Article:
CAMP – verb Definition of CAMP: to live temporarily in a camp or outdoors —often used with out It can be a hobby, lifestyle, passion, escape, or a way to bring family together.  You can enjoy it with just a bedroll and fire, a tent or a RV. It really doesn’t make a whole lot of difference how you enjoy camping because you will always discover new adventures and people that otherwise might never come into your life. I had never met Allan, though we had exchanged comments on our club forum.  As far as I knew, he was just like anybody else that enjoyed camping. I had just come back from a walk around the lake shore of our campground when our paths crossed.  He was wearing hiking boots and had on a backpack.  There were signs of perspiration around his temples.  He had obviously been walking with the pack for some distance.  But, a backpack at this particular campground was out of place.  I mean, it was not as if we were next to the Appalachian Trail or something – it just... [Read more...]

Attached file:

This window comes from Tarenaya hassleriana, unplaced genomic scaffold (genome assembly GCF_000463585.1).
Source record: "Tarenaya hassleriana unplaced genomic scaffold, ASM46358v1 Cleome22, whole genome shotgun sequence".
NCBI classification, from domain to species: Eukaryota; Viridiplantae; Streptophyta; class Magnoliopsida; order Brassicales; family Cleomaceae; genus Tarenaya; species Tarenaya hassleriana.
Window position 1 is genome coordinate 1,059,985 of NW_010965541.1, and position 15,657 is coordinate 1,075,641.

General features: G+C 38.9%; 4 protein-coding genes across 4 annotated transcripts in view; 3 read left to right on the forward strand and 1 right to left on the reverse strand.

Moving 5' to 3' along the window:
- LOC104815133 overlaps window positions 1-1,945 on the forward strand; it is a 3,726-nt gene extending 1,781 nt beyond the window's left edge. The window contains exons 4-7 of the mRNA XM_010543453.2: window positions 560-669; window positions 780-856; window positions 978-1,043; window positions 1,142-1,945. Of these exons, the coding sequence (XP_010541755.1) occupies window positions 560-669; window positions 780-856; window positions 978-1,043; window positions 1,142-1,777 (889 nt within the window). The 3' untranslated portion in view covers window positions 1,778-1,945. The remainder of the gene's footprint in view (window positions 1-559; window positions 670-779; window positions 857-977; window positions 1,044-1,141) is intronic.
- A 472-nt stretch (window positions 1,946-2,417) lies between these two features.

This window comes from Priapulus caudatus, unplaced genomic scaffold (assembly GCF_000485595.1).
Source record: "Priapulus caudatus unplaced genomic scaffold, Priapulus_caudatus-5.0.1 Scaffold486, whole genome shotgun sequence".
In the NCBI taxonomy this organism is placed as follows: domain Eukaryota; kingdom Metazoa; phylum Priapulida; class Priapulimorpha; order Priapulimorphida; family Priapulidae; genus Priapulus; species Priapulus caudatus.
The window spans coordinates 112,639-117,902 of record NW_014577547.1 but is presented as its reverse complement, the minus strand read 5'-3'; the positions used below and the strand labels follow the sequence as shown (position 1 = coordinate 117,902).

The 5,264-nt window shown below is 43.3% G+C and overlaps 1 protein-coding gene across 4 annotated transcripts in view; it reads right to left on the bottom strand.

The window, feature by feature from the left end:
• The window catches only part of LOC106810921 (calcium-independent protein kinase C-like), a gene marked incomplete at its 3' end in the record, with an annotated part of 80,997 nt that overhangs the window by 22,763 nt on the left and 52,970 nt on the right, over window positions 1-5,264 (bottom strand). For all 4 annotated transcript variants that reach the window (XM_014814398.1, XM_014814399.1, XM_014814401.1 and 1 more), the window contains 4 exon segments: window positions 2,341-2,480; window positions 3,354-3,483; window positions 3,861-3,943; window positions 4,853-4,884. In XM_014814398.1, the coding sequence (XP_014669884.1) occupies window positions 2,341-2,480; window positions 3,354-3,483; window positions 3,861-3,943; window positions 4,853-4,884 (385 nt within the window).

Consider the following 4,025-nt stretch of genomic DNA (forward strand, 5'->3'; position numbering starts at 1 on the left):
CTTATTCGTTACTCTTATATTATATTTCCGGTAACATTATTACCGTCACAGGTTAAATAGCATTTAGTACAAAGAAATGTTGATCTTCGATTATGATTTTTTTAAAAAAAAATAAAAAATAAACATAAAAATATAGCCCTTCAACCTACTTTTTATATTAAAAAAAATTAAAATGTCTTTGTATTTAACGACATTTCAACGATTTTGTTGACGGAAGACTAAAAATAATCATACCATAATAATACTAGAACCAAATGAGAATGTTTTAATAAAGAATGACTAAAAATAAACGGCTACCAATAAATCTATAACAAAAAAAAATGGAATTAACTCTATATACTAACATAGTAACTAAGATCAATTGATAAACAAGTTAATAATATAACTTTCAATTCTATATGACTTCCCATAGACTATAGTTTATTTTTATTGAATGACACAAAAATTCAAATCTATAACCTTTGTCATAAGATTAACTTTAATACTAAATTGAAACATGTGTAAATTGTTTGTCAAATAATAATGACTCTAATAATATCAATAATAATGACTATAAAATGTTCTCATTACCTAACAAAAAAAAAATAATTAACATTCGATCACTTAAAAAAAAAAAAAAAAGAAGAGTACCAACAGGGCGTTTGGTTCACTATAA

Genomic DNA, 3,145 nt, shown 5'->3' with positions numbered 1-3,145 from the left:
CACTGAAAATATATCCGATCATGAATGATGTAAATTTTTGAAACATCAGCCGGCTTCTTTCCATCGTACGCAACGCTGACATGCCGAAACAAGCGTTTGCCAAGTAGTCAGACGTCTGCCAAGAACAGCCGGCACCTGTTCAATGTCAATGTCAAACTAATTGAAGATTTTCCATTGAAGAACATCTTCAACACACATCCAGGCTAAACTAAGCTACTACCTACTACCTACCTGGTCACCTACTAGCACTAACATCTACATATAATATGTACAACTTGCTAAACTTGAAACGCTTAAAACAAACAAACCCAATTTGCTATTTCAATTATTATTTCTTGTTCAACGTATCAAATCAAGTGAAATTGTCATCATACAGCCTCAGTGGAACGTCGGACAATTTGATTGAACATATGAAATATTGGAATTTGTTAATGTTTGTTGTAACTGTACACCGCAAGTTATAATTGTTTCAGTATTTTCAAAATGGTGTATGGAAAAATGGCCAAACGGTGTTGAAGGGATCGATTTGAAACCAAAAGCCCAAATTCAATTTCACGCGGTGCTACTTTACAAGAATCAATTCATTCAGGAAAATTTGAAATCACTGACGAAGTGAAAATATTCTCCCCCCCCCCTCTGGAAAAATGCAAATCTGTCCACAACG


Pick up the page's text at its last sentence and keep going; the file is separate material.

Underground Wonderland: Carlsbad Caverns National Park

November 25, 2011 by · Leave a Comment 

Underground Wonderland: Carlsbad Caverns National Park